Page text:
Former Public Health Professor Leona Shapiro Dies at 89

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Public health researcher and former UC Berkeley assistant professor Leona Shapiro passed away on Feb. 24 in her Berkeley home. She was 89.

Shapiro worked in the public health department at UC Berkeley for 29 years before retiring in 1987. She was known for her studies on childhood nutrition and the relationship between lifestyle factors and chronic disease.

Shapiro worked on the Berkeley Longitudinal Nutrition Study from 1969 to 1985, which observed children's nutritional patterns and contributed to research on childhood obesity.

"Now we have such focus on children who are eating their way into obesity rather than growing their way into it," said Shapiro's sister, Ruth Kadish. "It was really a remarkable study."

Shapiro published papers on nutrition and public health, including a 1983 study with Lester Breslow on lifestyle factors and chronic disease.

"That study really helped to provide the link ... diet, exercise, smoking, alcohol-all of those factors that we now know are very important," said Sarah Samuels, one of Shapiro's former graduate students and a co-author on the study.

Shapiro began lecturing at UC Berkeley in 1958 and earned her doctorate in public health in 1974. During her time here, she advised graduate students in the School of Public Health.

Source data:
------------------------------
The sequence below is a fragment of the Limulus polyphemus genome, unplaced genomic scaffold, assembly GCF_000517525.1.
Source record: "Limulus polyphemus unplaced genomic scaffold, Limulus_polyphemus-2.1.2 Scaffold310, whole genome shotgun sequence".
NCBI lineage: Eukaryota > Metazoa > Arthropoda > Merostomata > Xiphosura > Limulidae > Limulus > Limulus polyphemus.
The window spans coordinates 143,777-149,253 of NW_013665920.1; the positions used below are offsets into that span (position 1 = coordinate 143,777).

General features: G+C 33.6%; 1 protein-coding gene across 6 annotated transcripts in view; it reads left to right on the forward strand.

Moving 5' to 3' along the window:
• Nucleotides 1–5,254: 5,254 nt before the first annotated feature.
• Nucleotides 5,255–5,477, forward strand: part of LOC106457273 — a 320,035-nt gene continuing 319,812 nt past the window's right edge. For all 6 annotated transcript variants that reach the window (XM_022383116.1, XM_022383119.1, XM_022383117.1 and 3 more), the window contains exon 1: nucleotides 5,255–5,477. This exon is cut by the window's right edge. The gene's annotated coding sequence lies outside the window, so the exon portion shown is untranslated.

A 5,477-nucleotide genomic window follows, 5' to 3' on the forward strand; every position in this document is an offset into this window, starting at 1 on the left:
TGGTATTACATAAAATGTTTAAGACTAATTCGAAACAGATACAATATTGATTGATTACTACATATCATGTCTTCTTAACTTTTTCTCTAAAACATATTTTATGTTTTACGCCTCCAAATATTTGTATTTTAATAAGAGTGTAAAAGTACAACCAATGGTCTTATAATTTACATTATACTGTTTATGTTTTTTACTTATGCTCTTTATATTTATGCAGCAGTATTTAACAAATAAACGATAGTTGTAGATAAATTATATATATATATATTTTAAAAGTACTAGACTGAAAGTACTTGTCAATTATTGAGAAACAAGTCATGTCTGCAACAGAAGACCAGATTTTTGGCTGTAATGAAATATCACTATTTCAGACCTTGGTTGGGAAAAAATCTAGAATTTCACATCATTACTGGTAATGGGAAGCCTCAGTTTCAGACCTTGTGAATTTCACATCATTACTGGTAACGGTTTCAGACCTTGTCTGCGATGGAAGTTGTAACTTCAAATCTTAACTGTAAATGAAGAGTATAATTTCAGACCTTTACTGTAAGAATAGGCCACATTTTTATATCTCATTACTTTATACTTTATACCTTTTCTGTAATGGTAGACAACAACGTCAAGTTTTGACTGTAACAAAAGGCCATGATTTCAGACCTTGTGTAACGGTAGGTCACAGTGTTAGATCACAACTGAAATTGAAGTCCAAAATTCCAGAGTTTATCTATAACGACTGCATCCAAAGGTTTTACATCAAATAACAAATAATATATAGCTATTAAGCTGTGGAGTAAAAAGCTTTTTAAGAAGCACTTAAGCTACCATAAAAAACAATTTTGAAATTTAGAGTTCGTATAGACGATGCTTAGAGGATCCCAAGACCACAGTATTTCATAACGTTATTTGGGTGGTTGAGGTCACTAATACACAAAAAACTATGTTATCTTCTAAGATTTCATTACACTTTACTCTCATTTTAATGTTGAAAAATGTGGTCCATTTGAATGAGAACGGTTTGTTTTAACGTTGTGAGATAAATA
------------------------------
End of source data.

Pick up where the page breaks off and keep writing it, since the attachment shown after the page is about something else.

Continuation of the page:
"She was very committed to being a mentor and really investing in her students and helping them achieve their goals," Samuels said.

In addition to her work at UC Berkeley, Shapiro was a nutritionist for the City of Berkeley Public Health Division and in 1968 was president of Berkeley's Friends of Portable Meals, an organization that brings meals to low-income and immobile individuals.

Shapiro retired from UC Berkeley in 1987 but remained active in the community through organizations such as the Rubicon Program and the Alpha Iota chapter of Delta Kappa Gamma.

"She was such a warm-hearted, wonderful woman who was compassionate and really loved her friends as dearly as we loved her," said Louetta Erlin, Delta Kappa Gamma member and one of Shapiro's close friends.

Kadish said she would remember Shapiro as generous and selfless, which was demonstrated by her service as a dietician in the army during World War II and her continued activism later in life.

"(She was) thoughtful, concerned with what was going on in everyday life, concerned with people, and concerned with society as a whole," Kadish said.

Tags: PUBLIC HEALTH


Contact Arielle Turner at [email protected]



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